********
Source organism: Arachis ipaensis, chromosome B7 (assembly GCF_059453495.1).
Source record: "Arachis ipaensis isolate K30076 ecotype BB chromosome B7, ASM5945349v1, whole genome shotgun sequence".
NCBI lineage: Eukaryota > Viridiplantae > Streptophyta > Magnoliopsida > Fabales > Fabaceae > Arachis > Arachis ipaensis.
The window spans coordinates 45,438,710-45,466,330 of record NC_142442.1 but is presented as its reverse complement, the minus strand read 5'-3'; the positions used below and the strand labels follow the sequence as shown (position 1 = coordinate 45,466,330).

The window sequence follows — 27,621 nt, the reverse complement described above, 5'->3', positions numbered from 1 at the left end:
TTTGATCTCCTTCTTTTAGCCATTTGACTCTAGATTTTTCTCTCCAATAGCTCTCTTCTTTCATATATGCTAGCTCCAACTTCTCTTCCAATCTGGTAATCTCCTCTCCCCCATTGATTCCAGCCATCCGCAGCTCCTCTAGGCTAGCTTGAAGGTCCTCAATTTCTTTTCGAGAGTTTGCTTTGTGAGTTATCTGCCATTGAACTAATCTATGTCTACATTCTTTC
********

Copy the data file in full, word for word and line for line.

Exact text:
Source organism: Arachis ipaensis, chromosome B7 (assembly GCF_059453495.1).
Source record: "Arachis ipaensis isolate K30076 ecotype BB chromosome B7, ASM5945349v1, whole genome shotgun sequence".
NCBI lineage: Eukaryota > Viridiplantae > Streptophyta > Magnoliopsida > Fabales > Fabaceae > Arachis > Arachis ipaensis.
The window spans coordinates 45,438,710-45,466,330 of record NC_142442.1 but is presented as its reverse complement, the minus strand read 5'-3'; the positions used below and the strand labels follow the sequence as shown (position 1 = coordinate 45,466,330).

The window sequence follows — 27,621 nt, the reverse complement described above, 5'->3', positions numbered from 1 at the left end:
TTTGATCTCCTTCTTTTAGCCATTTGACTCTAGATTTTTCTCTCCAATAGCTCTCTTCTTTCATATATGCTAGCTCCAACTTCTCTTCCAATCTGGTAATCTCCTCTCCCCCATTGATTCCAGCCATCCGCAGCTCCTCTAGGCTAGCTTGAAGGTCCTCAATTTCTTTTCGAGAGTTTGCTTTGTGAGTTATCTGCCATTGAACTAATCTATGTCTACATTCTTTC